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Genetic Survey of Adult-Onset Idiopathic Intracranial Hypertension

Kuehn, Markus H., PhD; Mishra, Rajashree, BS; Deonovic, Benjamin E., MS; Miller, Kimberly N., BA; McCormack, Shana E., MD; Liu, Grant T., MD; Kupersmith, Mark J., MD; Wall, Michael, MD the NORDIC IIHTT Study Group

doi: 10.1097/WNO.0000000000000648
Original Contribution: PDF Only

Background: Idiopathic intracranial hypertension (IIH) is a condition characterized by increased intracranial pressure of unknown cause. IIH has been shown to be associated with female sex as well as obesity. This genome-wide association study was performed to determine whether genetic variants are associated with this condition.

Methods: We analyzed the chromosomal DNA of 95 patients with IIH enrolled in the Idiopathic Intracranial Hypertension Treatment Trial and 95 controls matched on sex, body mass index, and self-reported ethnicity. The samples were genotyped using Illumina Infinium HumanCoreExome v1-0 array and analyzed using a generalized linear mixed model that accounted for population stratification using multidimensional scaling.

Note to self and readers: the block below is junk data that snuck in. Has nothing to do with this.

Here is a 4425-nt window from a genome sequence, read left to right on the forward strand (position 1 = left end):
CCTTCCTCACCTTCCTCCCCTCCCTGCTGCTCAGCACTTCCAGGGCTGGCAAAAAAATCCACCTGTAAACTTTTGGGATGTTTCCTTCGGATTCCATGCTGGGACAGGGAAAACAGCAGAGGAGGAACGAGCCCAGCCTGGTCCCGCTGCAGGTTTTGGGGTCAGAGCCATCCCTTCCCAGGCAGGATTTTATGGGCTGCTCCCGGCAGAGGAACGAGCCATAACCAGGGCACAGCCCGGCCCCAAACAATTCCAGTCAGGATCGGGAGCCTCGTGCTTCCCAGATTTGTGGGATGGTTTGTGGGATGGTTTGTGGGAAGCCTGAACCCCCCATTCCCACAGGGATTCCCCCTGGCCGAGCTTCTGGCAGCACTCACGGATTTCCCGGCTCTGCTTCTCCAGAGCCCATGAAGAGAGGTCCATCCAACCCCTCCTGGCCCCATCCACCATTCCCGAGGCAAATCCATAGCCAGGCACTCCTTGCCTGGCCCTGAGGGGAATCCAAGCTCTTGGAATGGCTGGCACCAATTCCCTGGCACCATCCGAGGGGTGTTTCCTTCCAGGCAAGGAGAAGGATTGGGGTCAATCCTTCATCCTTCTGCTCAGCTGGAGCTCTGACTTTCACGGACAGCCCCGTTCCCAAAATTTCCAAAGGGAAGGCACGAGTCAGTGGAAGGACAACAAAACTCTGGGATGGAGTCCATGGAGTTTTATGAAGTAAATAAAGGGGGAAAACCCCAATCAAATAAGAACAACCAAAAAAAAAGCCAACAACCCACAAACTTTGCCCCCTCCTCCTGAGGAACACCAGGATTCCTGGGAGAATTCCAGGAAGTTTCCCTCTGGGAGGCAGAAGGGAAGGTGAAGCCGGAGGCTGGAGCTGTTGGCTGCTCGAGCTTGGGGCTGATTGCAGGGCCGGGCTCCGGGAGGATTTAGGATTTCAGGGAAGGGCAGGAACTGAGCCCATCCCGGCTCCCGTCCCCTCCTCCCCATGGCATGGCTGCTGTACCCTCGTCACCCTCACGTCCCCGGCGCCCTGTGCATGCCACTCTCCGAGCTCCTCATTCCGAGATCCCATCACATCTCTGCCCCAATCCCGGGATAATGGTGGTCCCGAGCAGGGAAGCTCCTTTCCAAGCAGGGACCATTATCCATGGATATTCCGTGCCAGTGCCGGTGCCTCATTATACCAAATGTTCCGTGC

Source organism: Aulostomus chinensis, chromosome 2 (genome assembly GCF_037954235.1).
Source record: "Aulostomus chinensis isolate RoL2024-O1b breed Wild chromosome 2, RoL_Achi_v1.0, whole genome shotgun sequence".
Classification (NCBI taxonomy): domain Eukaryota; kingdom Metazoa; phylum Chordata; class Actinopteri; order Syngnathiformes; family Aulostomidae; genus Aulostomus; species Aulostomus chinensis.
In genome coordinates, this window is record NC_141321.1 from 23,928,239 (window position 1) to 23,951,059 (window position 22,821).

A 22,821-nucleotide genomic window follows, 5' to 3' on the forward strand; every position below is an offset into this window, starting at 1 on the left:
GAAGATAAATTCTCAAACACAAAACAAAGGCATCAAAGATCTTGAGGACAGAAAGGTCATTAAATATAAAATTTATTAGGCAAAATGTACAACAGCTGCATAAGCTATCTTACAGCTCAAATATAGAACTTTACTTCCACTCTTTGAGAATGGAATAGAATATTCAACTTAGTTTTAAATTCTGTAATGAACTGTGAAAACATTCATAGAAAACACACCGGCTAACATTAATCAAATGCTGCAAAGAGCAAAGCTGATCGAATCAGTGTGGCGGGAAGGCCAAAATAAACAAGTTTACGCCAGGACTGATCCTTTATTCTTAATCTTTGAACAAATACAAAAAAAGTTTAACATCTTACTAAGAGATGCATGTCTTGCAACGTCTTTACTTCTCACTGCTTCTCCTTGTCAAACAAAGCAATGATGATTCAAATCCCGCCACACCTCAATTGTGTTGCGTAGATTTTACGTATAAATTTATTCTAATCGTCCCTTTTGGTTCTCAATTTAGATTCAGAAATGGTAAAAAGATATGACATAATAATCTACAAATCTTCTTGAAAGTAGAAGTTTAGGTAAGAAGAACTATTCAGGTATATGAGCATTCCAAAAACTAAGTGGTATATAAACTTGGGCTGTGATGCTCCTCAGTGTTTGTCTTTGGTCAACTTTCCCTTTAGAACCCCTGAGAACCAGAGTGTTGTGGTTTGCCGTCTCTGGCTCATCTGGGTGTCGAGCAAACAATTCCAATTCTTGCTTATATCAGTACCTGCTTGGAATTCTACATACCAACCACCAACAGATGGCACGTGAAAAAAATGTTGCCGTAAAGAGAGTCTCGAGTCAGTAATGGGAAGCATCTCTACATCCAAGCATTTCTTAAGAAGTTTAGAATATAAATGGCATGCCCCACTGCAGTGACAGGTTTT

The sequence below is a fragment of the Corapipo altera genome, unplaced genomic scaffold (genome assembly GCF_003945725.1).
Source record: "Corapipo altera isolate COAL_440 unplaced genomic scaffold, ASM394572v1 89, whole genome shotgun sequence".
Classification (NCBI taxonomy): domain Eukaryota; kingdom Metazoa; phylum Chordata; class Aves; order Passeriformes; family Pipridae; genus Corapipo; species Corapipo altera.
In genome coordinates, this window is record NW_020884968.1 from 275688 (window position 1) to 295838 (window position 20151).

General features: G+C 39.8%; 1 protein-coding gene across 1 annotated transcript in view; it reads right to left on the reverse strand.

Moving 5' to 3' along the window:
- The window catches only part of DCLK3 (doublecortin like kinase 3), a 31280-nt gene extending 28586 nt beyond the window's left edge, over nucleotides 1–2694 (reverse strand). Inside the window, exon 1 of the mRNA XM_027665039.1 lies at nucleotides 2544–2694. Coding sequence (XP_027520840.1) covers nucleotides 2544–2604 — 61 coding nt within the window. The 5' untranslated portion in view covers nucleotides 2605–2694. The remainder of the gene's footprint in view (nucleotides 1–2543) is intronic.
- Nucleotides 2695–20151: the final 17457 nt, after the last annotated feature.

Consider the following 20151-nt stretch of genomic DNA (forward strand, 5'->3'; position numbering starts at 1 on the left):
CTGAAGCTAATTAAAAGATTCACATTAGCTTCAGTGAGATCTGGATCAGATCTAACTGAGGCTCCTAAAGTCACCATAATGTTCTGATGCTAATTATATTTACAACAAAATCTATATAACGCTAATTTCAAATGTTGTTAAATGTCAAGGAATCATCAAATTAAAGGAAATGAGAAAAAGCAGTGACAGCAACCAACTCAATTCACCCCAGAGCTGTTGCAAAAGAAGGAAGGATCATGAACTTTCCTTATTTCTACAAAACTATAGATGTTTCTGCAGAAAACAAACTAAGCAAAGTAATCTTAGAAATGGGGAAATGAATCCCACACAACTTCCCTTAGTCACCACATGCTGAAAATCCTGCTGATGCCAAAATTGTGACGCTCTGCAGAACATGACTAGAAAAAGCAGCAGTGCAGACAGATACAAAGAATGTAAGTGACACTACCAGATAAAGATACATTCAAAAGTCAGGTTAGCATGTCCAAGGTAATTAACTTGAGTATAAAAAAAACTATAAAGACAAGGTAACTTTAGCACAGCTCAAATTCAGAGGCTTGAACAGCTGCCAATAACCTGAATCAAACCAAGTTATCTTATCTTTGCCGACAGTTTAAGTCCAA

Results: A total of 301,908 single nucleotide polymorphisms (SNPs) were evaluated. The strongest associations observed were for rs2234671 on chromosome 2 (P = 4.93 × 10−07), rs79642714 on chromosome 6 (P = 2.12 × 10−07), and rs200288366 on chromosome 12 (P = 6.23 × 10−07). In addition, 3 candidate regions marked by multiple associated SNPs were identified on chromosome 5, 13, and 14.

Conclusions: This is the first study to investigate the genetics of IIH in a rigorously characterized cohort. The study was limited by its modest size and thus would have only been able to demonstrate highly significant association on a genome-wide scale for relatively common alleles exerting large effects. However, several variants and loci were identified that might be strong candidates for follow-up studies in other well-phenotyped cohorts.

Department of Ophthalmology and Visual Sciences (MHK, KNM, MW), The University of Iowa, Iowa City, Iowa; Division of Human Genetics (RM), Children's Hospital of Philadelphia, Philadelphia, Pennsylvania; Department of Biostatistics (BED), The University of Iowa, Iowa City, Iowa; Division of Endocrinology and Diabetes (SEM), Children's Hospital of Philadelphia, Philadelphia, Pennsylvania; Department of Pediatrics (SEM), Perelman School of Medicine at the University of Pennsylvania, Philadelphia, Pennsylvania; Division of Ophthalmology (GTL), Children's Hospital of Philadelphia, Philadelphia, Pennsylvania; and New York Eye and Ear Infirmary (MJK), Icahn School of Medicine at Mount Sinai, New York, New York.

Address correspondence to Markus H. Kuehn, PhD, Department of Ophthalmology and Visual Sciences, The University of Iowa, 200 Hawkins Drive, Iowa City, IA 52242; E-mail:

Supported by U10 EY017281-01A1, U10 EY017387-01A1, 3U10EY017281-01A1S1.

The authors report no conflicts of interest.

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© 2019 by North American Neuro-Ophthalmology Society